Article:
The SCO should serve as the platform for promoting Eurasian economic integration. Five members of the Eurasian Economic Union are included among the SCO’s eight member states; together with four observer countries and six dialogue partners, these eighteen countries are the most important countries of the One Belt One Road initiative. As early as in 2002, the Shanghai Cooperation Organization’s charter clarified its intention to “support and encourage all forms of regional economic cooperation to promote trade and investment liberalisation and realise the free movement of commodities, capital, services and technology”, a goal in alignment with the Greater Eurasia vision, “committed to creating common economic space throughout the entire Eurasian continent”.

It is crucial to be mindful of the diverse levels of economic development seen in China and the five countries of the Eurasian Economic Union. Each partner country should be treated differently under the general objective of trade and investment liberalisation. Consensus should begin at the ‘shallow end’ of trade and investment liberalisation and the simplification of customs regimes. The ‘deep end’ of free movement of capital, services, and technology should follow.

The negotiation of free trade agreements can be completed in stages. The Eurasian Economic Union’s 2015 FTA with Vietnam, its plans for similar agreements with Singapore, Malaysia, Indonesia, and Thailand, and China’s ‘upgraded’ 2010 agreement with ASEAN have laid the foundations for the integration of ASEAN into Eurasia.

Accelerating infrastructure connections at bilateral and multilateral levels is also an important task. For this purpose, the March 2015 document, Vision and actions on jointly building the Silk Road Economic Belt and the 21st Century Maritime Silk Road, outlined six major economic corridors that would traverse the entire Eurasian space. The links between them see ‘Middle Asia’ as a centre for logistics and flows of information, capital, technology, and passengers, easing the region’s dependence on raw material and energy exports and promoting reindustrialisation and modernisation.

Of course, the comprehensive Eurasian partnership cannot fully develop without the participation of the European Union. With this in mind, Eurasian countries must remain willing to establish a free trade area with the EU.


[1] After the Russian revolution in October, a disenfranchised bourgeois group including the White Guards and the White Movement fought back, and Russia entered into civil war. With the defeat of the Novorossiysk А. Dunne Jin Troop, the Crimean П. Fu Lang Troop, and the Far East A. Gal Zak Troop, the white army began to flee, forming three waves of white immigrants. Most of them fled to Europe. After the defeat of the White Army in the Far East, a large number of soldiers and anti-Soviet personnel fled to the Northeast and the Shanghai Concessions of China, known as ‘white Russia’.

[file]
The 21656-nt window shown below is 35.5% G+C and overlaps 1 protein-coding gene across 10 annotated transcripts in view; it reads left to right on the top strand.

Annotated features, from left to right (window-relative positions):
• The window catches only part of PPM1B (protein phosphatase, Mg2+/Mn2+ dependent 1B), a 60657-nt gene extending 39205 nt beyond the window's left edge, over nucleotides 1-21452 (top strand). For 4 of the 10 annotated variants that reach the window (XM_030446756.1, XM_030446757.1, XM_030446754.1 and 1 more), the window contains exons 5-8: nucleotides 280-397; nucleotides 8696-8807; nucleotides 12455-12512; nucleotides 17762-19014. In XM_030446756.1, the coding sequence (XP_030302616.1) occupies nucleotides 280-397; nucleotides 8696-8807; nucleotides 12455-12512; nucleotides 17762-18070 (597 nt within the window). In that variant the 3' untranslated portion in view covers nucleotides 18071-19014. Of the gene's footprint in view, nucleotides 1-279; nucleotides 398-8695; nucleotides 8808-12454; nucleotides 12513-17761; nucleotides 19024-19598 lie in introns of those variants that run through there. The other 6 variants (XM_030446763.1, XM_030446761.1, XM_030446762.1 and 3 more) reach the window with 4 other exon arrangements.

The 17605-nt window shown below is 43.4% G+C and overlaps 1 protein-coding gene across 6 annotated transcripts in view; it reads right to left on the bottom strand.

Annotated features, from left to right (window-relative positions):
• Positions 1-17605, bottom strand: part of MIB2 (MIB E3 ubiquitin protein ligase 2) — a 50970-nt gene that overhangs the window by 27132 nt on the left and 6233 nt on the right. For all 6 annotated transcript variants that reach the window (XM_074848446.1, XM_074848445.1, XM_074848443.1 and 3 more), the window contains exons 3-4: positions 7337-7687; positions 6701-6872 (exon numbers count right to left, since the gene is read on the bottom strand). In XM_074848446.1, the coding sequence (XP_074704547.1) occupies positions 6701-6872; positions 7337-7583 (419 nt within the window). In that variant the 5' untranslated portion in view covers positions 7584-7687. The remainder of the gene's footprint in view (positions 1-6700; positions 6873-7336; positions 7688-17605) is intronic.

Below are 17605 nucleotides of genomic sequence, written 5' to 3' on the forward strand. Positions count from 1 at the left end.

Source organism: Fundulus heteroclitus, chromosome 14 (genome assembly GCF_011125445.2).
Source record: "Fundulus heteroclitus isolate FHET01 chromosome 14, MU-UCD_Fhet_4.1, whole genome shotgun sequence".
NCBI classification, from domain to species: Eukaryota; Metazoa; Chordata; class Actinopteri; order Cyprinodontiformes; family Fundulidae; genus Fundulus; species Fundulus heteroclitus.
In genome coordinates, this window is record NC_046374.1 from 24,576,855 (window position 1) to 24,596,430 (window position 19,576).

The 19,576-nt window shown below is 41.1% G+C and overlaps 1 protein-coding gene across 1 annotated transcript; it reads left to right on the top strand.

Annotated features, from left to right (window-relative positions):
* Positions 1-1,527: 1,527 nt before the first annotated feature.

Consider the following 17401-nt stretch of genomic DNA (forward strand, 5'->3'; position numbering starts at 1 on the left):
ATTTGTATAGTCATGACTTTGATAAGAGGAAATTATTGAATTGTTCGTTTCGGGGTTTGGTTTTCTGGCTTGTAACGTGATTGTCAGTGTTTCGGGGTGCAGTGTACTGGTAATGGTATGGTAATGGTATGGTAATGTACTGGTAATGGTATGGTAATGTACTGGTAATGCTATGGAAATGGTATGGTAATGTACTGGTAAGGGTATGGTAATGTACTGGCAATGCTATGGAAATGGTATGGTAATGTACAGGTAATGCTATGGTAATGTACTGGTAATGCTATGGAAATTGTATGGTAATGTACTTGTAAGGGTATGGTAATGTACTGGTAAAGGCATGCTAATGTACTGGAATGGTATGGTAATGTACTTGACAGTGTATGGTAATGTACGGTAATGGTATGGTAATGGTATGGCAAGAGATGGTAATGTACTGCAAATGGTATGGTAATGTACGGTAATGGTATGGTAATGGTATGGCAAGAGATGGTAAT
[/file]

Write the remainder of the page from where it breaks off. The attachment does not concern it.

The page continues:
[2] Марк Энтин, Екатерина Энтина, В поддержку геополитического проекта Большой Евразии. Electronic publication «Вся Европа»,6(111), 2016.

[3] Дмитрий Тренин, Азиатская политика России: от двустороннуго подхода к глобальной стратегии. Notes de I’Ifri. Russie. Nei. Visions, №94, июнь 2016 г. С.7.

[4] Marlene Laruelle. Eurasia, Eurasianism, Eurasian Union: Terminological Gaps and Overlaps. PONARS Eurasia Policy Memo 366.

[5] Дмитрий Тренин, Россия и мир в ХХI веке. Серия русский путь. Москва, Эксмо. 2015. Сc.134, 157.

[6] Дмитрий Тренин, Азиатская политика России: от двустороннуго подхода к глобальной стратегии. NotesdeI’Ifri. Russie. Nei. Visions, №94, июнь 2016 г. С.7.

[7] Cited from Астанинскийклуб, доклад «ГеоэкономикаЕвразии». Ноябрь 2015 года, Астана, Казахстан.C.8.

[8] Cited from Астанинскийклуб, доклад «ГеоэкономикаЕвразии». Ноябрь 2015 года, Астана, Казахстан.C.8.

[9] Тимофей Бордачёв,Создавая Евразию вместе, газета «Известия»,15апреля 2015 года, С.3.

[10] Тимофей Бордачёв,Создавая Евразию вместе, газета «Известия»,15 апреля 2015 года, С.3.

[11] Сергей Караганов, Тимофей Бордачев и др., К Великому океану – 3: Создание Центральной Евразии. Москва, июнь 2015 года. С.13-14.

[12] Сергей Караганов,Поворот к Азии: история политической идеи. Россия в глобальной политике. №6, 2015г.